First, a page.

Mars flavanols research wins AOAC International award
Chocolate maker creates industry standard for measuring flavanols.
Mars’ recent flavanols study helped create an industry standard to measure them, and could one day lead to labels on candy bars clearly saying how many flavanols are in the package.
And now the company is being recognized for its efforts. Mars, Inc. has received the 2013 Multi-Laboratory Study of the Year award from AOAC International.
The award recognizes a multi-laboratory study and method that demonstrates unique and noteworthy scientific achievements. Mars accepted the award at the 127th AOAC Annual Meeting & Exposition, held Aug. 25-28 in Chicago.
Flavanols are one of the most studied phytonutrients today, but until this award-winning study, there has been no standard, validated approach for the analysis of these compounds in foods.
As a result of the study, the scientific community and industry will be able to measure flavanol content in a consistent way, creating a uniform language for communicating with each other and with the public.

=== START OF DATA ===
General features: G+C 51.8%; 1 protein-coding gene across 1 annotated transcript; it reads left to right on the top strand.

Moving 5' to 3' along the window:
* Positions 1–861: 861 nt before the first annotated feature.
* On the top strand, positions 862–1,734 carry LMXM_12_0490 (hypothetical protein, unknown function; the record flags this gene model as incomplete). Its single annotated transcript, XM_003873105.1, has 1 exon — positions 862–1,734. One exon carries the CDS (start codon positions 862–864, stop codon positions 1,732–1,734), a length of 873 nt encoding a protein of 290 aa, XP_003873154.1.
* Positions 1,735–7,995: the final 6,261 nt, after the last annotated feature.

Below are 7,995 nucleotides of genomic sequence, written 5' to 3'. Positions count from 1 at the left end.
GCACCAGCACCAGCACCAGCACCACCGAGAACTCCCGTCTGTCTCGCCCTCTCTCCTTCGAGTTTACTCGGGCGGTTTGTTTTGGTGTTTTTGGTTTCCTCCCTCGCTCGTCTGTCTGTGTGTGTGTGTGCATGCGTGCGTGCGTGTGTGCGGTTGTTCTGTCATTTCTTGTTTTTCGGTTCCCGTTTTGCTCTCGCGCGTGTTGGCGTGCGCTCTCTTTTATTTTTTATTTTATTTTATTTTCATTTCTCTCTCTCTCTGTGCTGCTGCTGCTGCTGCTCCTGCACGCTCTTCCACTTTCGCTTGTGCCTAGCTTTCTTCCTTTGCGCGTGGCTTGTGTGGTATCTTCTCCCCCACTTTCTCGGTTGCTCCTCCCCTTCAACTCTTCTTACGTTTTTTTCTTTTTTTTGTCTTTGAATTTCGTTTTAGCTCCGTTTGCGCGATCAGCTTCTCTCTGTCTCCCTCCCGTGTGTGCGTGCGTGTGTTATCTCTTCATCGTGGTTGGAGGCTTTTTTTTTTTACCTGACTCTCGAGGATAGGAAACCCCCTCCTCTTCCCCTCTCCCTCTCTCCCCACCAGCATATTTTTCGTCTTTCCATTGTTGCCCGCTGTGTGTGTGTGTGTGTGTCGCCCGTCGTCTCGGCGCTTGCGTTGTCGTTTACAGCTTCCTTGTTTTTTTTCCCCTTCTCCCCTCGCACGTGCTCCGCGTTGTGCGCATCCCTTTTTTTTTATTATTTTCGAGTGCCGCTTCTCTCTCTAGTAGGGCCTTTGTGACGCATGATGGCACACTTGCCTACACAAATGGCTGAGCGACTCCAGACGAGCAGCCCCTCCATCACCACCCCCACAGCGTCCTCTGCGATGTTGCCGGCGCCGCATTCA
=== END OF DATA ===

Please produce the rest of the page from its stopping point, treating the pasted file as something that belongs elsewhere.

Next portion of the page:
For consumers, this means more consistent package labels that make it easier to make informed decisions.
The award-winning study was validation of the Mars-developed method Flavanol and Procyanidin (by Degree of Polymerization 1-10) Content of Chocolate, Cocoa Liquors, Powder(s), and Cocoa Flavanol Extracts(AOAC Official Method 2012.24), a method for analyzing the complex mixture of flavanols and procyanidins in cocoa-based products.
Twelve collaborating laboratories including academic, industrial and commercial institutions participated in the validation study, which was published in the Journal of AOAC International in July/August 2012.
This award reaffirms Mars' commitment to cocoa flavanol research and collaboration. The company’s ongoing research in the field of cocoa flavanols is represented by the publication of more than 140 scientific papers and approximately 100 patents worldwide.
Cocoa flavanols refer to the group of phytonutrients found naturally in cocoa beans. Cocoa is an especially rich source of flavanols and the type and mixture of flavanols and procyanidins found in cocoa is unique.
Mars’ studies as well as other research shows that cocoa flavanols have a range of proven health benefits in humans, including improved circulation and cardiovascular health.
“We're proud of our cocoa flavanol research as we know it can have a profound impact on the health of people around the world," says Catherine Kwik-Uribe, Mars’ research and development director.